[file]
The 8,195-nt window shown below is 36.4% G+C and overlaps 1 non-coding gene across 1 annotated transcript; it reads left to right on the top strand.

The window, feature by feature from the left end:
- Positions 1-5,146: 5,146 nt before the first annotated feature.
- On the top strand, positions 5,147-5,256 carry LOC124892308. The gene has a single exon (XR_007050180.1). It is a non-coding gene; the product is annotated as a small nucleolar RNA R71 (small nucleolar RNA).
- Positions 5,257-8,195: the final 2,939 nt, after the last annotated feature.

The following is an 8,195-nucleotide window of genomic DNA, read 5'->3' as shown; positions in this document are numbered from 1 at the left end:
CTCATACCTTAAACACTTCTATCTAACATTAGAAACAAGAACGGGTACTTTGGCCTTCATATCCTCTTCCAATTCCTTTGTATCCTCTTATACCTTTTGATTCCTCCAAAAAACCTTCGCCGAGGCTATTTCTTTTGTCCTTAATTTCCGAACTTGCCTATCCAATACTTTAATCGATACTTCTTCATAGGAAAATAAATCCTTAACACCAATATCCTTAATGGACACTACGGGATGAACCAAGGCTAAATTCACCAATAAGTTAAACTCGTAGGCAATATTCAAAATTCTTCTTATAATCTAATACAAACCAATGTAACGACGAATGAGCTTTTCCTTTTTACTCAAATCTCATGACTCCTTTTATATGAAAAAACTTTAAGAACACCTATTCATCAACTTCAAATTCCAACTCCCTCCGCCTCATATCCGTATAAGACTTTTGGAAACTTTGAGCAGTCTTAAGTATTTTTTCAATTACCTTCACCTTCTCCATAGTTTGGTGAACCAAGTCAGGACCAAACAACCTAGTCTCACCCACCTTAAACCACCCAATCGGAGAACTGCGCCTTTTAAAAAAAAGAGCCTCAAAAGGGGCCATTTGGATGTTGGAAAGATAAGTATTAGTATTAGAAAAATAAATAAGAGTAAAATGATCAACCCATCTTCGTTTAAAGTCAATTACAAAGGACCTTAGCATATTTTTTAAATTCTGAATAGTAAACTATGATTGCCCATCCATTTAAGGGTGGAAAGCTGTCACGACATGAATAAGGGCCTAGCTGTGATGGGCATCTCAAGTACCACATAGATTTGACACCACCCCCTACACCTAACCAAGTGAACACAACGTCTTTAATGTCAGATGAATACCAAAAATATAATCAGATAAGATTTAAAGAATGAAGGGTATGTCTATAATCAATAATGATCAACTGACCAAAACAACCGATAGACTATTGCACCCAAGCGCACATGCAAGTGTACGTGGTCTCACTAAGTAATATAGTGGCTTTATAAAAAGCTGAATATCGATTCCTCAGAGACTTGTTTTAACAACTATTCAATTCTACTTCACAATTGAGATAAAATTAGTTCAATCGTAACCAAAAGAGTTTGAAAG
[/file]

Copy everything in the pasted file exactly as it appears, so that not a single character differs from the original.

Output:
The 8,195-nt window shown below is 36.4% G+C and overlaps 1 non-coding gene across 1 annotated transcript; it reads left to right on the top strand.

The window, feature by feature from the left end:
- Positions 1-5,146: 5,146 nt before the first annotated feature.
- On the top strand, positions 5,147-5,256 carry LOC124892308. The gene has a single exon (XR_007050180.1). It is a non-coding gene; the product is annotated as a small nucleolar RNA R71 (small nucleolar RNA).
- Positions 5,257-8,195: the final 2,939 nt, after the last annotated feature.

The following is an 8,195-nucleotide window of genomic DNA, read 5'->3' as shown; positions in this document are numbered from 1 at the left end:
CTCATACCTTAAACACTTCTATCTAACATTAGAAACAAGAACGGGTACTTTGGCCTTCATATCCTCTTCCAATTCCTTTGTATCCTCTTATACCTTTTGATTCCTCCAAAAAACCTTCGCCGAGGCTATTTCTTTTGTCCTTAATTTCCGAACTTGCCTATCCAATACTTTAATCGATACTTCTTCATAGGAAAATAAATCCTTAACACCAATATCCTTAATGGACACTACGGGATGAACCAAGGCTAAATTCACCAATAAGTTAAACTCGTAGGCAATATTCAAAATTCTTCTTATAATCTAATACAAACCAATGTAACGACGAATGAGCTTTTCCTTTTTACTCAAATCTCATGACTCCTTTTATATGAAAAAACTTTAAGAACACCTATTCATCAACTTCAAATTCCAACTCCCTCCGCCTCATATCCGTATAAGACTTTTGGAAACTTTGAGCAGTCTTAAGTATTTTTTCAATTACCTTCACCTTCTCCATAGTTTGGTGAACCAAGTCAGGACCAAACAACCTAGTCTCACCCACCTTAAACCACCCAATCGGAGAACTGCGCCTTTTAAAAAAAAGAGCCTCAAAAGGGGCCATTTGGATGTTGGAAAGATAAGTATTAGTATTAGAAAAATAAATAAGAGTAAAATGATCAACCCATCTTCGTTTAAAGTCAATTACAAAGGACCTTAGCATATTTTTTAAATTCTGAATAGTAAACTATGATTGCCCATCCATTTAAGGGTGGAAAGCTGTCACGACATGAATAAGGGCCTAGCTGTGATGGGCATCTCAAGTACCACATAGATTTGACACCACCCCCTACACCTAACCAAGTGAACACAACGTCTTTAATGTCAGATGAATACCAAAAATATAATCAGATAAGATTTAAAGAATGAAGGGTATGTCTATAATCAATAATGATCAACTGACCAAAACAACCGATAGACTATTGCACCCAAGCGCACATGCAAGTGTACGTGGTCTCACTAAGTAATATAGTGGCTTTATAAAAAGCTGAATATCGATTCCTCAGAGACTTGTTTTAACAACTATTCAATTCTACTTCACAATTGAGATAAAATTAGTTCAATCGTAACCAAAAGAGTTTGAAAG